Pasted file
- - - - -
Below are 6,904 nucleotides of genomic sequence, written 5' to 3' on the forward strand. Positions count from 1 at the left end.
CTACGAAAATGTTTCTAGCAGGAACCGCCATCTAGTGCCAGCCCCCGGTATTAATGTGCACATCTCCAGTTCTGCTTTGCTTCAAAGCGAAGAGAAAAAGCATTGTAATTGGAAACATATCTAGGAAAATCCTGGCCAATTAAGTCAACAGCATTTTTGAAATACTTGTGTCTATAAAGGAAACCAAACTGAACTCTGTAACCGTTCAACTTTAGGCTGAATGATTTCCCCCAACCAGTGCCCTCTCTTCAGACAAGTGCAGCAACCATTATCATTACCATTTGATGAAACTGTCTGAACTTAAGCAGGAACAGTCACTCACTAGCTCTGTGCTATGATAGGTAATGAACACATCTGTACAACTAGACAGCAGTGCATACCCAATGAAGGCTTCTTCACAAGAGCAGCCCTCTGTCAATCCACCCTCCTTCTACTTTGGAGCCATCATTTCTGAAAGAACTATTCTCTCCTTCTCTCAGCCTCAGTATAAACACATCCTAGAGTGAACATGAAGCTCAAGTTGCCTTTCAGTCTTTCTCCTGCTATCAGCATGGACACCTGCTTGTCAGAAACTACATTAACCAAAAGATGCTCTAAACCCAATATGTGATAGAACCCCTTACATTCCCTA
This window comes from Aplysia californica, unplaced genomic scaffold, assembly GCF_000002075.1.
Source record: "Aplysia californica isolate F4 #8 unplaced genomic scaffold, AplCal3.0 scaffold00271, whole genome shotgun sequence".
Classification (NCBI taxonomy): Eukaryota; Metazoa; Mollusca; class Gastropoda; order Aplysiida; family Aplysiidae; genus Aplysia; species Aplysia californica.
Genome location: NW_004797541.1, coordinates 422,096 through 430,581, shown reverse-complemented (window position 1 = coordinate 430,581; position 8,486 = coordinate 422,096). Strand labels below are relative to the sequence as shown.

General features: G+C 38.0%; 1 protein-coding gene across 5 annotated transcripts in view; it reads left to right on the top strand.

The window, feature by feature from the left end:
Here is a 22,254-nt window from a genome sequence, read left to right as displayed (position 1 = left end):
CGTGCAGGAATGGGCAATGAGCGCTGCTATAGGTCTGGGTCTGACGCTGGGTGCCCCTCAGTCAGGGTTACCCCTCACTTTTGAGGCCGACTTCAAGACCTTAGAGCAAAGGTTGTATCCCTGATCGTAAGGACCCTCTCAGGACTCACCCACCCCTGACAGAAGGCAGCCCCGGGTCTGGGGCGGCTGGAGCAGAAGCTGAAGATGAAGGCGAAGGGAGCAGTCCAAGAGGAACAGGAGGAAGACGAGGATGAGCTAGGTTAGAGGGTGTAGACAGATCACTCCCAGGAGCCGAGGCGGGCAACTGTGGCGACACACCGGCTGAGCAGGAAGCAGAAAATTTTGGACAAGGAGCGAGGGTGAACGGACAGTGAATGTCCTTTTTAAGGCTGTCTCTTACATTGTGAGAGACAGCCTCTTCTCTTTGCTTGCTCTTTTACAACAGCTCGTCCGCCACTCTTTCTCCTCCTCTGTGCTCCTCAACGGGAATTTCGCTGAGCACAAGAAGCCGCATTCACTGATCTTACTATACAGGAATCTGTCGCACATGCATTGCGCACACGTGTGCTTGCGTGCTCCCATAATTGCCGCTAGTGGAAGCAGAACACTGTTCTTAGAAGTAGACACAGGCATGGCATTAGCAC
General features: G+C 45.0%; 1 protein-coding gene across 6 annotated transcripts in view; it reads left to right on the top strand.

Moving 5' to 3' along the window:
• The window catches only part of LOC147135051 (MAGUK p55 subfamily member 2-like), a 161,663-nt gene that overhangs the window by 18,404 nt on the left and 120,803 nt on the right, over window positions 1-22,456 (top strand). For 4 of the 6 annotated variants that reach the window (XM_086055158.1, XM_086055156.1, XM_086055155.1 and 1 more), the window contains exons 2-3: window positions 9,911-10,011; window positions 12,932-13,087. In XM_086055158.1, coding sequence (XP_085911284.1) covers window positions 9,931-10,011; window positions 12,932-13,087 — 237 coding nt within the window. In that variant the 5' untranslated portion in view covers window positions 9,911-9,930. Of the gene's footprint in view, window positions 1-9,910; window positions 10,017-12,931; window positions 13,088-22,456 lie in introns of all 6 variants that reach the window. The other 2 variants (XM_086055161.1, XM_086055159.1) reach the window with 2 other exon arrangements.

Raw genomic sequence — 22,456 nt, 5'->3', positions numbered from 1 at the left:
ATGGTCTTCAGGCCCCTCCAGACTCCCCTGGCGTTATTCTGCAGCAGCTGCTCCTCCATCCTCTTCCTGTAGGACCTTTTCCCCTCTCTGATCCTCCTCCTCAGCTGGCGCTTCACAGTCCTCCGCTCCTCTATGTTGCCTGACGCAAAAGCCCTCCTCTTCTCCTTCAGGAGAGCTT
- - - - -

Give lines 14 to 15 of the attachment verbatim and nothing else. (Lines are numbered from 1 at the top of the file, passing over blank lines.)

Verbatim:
Raw genomic sequence — 22,456 nt, 5'->3', positions numbered from 1 at the left:
ATGGTCTTCAGGCCCCTCCAGACTCCCCTGGCGTTATTCTGCAGCAGCTGCTCCTCCATCCTCTTCCTGTAGGACCTTTTCCCCTCTCTGATCCTCCTCCTCAGCTGGCGCTTCACAGTCCTCCGCTCCTCTATGTTGCCTGACGCAAAAGCCCTCCTCTTCTCCTTCAGGAGAGCTT